Stick with a Federally Insured Bank or Credit Union
In the rare event something dire happens, federal insurance will reimburse you (up to $250,000 per person, per bank). At the bank, look for the FDIC logo; at the credit union, make sure there's an NCUA insignia.
Consider a Money Market Deposit Account (MMDA)
You may be able to earn a little more interest than you would with traditional savings: The average yield on a $50,000 MMDA is currently 0.96 percent.
Look into Bank and Credit Union Certificates of Deposit
The yield on a CD depends on its duration and the amount you deposit; the longer the term, the higher your interest rate. You're able to get your money out of a CD at any point, but you may have to forfeit some of the interest you've earned.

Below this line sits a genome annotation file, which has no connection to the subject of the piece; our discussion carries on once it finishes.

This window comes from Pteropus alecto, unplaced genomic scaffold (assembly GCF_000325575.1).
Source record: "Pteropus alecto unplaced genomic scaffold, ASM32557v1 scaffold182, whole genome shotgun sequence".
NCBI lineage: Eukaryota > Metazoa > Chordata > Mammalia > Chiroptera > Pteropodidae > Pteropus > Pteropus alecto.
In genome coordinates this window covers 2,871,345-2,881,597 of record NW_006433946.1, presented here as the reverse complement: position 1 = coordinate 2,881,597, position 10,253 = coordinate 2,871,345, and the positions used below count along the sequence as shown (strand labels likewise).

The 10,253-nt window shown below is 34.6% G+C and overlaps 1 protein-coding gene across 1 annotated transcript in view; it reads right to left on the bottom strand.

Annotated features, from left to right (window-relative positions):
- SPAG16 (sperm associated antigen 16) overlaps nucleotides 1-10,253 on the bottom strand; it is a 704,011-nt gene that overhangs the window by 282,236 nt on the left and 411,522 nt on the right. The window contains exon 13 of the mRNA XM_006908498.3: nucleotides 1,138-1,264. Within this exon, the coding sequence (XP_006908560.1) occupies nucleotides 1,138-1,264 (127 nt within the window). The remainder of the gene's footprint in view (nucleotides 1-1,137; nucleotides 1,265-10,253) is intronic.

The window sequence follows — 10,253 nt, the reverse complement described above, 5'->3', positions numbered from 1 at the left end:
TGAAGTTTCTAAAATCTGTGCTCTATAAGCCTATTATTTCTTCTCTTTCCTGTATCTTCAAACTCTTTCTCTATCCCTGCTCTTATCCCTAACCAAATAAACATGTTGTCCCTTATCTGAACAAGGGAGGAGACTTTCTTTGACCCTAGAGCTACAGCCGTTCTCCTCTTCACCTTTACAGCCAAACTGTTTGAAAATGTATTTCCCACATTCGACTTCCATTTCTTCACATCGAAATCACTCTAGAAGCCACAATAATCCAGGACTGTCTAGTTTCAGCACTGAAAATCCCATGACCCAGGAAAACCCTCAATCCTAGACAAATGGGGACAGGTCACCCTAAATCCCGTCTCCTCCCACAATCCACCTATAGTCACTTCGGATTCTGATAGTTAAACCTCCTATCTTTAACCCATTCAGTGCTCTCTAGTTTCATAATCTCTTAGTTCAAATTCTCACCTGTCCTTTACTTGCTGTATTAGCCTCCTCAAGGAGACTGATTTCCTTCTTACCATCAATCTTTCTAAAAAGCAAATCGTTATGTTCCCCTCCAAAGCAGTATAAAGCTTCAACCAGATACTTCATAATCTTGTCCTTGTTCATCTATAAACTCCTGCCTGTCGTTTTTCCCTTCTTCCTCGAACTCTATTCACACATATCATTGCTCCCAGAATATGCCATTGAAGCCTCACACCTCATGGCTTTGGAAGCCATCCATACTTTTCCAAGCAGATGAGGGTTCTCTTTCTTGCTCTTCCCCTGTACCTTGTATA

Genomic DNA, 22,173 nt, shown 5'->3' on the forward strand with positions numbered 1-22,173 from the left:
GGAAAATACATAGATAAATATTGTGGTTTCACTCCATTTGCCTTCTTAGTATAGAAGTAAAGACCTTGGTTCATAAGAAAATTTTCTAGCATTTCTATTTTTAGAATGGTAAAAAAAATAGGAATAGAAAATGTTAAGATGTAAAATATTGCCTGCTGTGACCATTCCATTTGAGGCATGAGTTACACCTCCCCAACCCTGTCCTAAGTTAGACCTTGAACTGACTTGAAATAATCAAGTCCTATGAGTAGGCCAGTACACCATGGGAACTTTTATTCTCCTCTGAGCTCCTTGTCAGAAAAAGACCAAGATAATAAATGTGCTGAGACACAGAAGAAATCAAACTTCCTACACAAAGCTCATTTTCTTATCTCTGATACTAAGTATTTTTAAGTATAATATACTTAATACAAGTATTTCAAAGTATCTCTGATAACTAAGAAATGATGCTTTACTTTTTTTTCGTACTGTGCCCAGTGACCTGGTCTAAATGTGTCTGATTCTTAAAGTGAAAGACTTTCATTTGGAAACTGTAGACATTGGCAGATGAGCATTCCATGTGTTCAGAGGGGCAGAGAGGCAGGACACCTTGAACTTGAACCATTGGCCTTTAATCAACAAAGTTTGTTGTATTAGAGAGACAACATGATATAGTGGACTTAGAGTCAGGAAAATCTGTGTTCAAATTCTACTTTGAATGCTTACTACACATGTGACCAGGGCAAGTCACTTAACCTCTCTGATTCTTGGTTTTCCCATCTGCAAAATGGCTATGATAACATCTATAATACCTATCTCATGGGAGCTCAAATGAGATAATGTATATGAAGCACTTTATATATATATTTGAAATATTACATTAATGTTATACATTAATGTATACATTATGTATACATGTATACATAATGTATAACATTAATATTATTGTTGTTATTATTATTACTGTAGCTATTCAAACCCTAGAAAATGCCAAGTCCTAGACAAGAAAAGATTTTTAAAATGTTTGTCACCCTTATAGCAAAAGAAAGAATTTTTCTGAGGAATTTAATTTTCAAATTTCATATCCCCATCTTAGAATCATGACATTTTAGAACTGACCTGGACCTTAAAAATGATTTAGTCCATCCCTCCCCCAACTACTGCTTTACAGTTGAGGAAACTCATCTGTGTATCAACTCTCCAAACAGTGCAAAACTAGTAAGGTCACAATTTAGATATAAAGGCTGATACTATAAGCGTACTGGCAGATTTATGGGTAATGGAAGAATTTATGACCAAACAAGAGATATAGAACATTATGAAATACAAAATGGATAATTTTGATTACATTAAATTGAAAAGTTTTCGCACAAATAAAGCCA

Trade for Free
TDAmeritrade's program (TDAmeritrade.com/suzeorman) offers 30 free trades for one year.
More: Should you invest any of your emergency savings in the stock market?
Suze Orman's most recent book is her Action Plan: New Rules for New Times (Spiegel & Grau). Ask Suze your question
Note: After the October 2010 issue went to press, Ameritrade discontinued the $100 Save Yourself account offer. We regret any inconvenience or confusion this may have caused.